Luminosity contrast ratio

Most accessibility aware web designers will know about the need to check the colour contrast of critical design elements to make sure that foreground and background color combinations provide sufficient contrast. There are a couple of excellent online tools available that help you calculate colour contrast:

WCAG (Web Content Accessibility Guidelines) 2.0 suggests a new method of ensuring that there is enough difference between foreground and background colours: calculating the luminosity contrast ratio. To help designers understand how luminosity contrast is different from colour contrast, Gez Lemon has written an article that explains the Luminosity Contrast Ratio Algorithm. Gez has also created a Luminosity Contrast Ratio Analyser that will calculate the luminosity contrast ratio for you.

Posted on January 6, 2006 in Accessibility, Quicklinks


  1. Colour Contrast Analyzer is an excelent utility. I have been using it for a while. You can pick color from anywhere on the screen and it will do all the calculations for you.

  2. January 6, 2006 by Martin Smales

    @klevo: You can pick color from anywhere on the screen

    I use ColorZilla to pick colours from anywhere on a browser window.

  3. This is an excellent post and an excellent tool. I’ve had problems with the current trend of “light on even lighter” color-scheme. I think it’s fine for a personal site, and I can see why so many designers find it appealing (allbeit in a ‘follow the crowd’ sort of way), but its readability shortcomings become clear once you try to read a long article. It’s even funny if you really think about it. You don’t see this type of low-contrast settings in applications we interact with on daily basis (email, code editor, etc.) so why do we insist this is a good way to present copy on our web site?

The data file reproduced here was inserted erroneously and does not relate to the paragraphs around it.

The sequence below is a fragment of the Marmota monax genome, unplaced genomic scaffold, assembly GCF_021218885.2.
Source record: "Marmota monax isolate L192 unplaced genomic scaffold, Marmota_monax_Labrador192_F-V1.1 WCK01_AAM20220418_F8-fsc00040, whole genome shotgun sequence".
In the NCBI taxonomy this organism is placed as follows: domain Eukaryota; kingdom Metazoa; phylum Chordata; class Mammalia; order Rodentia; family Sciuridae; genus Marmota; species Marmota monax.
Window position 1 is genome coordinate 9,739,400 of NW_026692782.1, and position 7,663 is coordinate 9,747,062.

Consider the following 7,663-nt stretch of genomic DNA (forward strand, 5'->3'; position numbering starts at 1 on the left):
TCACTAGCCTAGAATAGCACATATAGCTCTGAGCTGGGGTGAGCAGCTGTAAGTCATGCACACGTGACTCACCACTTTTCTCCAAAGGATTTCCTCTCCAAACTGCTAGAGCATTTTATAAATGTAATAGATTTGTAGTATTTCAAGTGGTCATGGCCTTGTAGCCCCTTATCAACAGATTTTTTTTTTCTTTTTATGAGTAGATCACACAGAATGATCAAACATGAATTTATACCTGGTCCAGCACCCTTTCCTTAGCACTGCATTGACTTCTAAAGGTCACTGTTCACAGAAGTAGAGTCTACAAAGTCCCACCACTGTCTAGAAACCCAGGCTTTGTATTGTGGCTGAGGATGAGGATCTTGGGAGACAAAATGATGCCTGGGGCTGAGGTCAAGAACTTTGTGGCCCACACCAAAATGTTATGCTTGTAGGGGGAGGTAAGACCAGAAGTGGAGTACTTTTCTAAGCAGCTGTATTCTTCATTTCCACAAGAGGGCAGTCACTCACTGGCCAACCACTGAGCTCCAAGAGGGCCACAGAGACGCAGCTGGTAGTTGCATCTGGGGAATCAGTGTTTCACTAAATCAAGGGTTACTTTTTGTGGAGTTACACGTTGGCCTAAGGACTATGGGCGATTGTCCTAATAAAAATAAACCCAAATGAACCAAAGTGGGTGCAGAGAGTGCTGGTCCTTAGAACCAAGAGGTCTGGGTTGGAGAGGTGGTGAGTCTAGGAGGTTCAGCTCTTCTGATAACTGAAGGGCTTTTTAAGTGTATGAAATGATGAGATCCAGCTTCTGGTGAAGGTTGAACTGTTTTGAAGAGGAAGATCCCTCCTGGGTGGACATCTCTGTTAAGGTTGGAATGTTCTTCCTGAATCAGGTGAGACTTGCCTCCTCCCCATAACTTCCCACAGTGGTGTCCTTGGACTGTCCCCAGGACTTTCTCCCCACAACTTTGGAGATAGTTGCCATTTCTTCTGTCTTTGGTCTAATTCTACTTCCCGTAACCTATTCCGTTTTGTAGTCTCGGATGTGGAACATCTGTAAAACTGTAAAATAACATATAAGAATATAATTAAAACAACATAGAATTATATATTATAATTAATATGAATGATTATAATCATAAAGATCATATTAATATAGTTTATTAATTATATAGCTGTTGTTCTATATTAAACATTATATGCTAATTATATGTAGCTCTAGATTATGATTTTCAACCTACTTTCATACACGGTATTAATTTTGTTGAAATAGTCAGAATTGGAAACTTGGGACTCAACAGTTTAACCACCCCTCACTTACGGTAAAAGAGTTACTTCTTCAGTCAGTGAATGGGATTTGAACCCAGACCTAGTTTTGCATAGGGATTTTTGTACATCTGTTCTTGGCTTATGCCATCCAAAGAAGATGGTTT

4. What an excellent tool, I’ve been thinking of making something similar. If it provided suggestions for modifying either the foreground or background color it would be perfect.

    You might also be interested in the following article I wrote, and some PHP code that produces color gradients based on a background color and automatically adjusts a foreground color to provide an accessible contrast:

  5. I agree with klevo…I’d recommend Vision Australia’s Colour Contrast Analyser tool as a cool little app with more functionality than the online tools. Very handy.

  6. January 6, 2006 by Roger Johansson (Author comment)


    I think it’s fine for a personal site, and I can see why so many designers find it appealing

    I can’t ;-). What’s appealing with having to squint until you get a headache? Same thing with the current “light text on a dark background” trend. Completely unreadable to me.

  7. On the one side - it’s a intresting tool, but on the other hand I don’t think I need a tool that tells me if I can or I can’t read the text good. I think a good web developer knows that and does not need a analyser. Though, sometimes it’s better to have a confirmation of you’r thoughts.

  8. @Gustavs: while it’s nice to use common sense in designing colors, often a client (or designer) provides the color choices. As a web developer it’s nice to have a tool like this to use as a two-by-four to beat them into submission.

  9. VIS 0.03

    A nice program to check your site or anything on the screen for people with eye disabilty.

  10. Best would be to actually have a minimum contrast allowed property within CSS. I guess this has been brought up in the www-style list. This would be awfully great in cases where there is a user CSS and also for authors who don’t want to do the math themselves.

Comments are disabled for this post (read why), but if you have spotted an error or have additional info that you think should be in this post, feel free to contact me.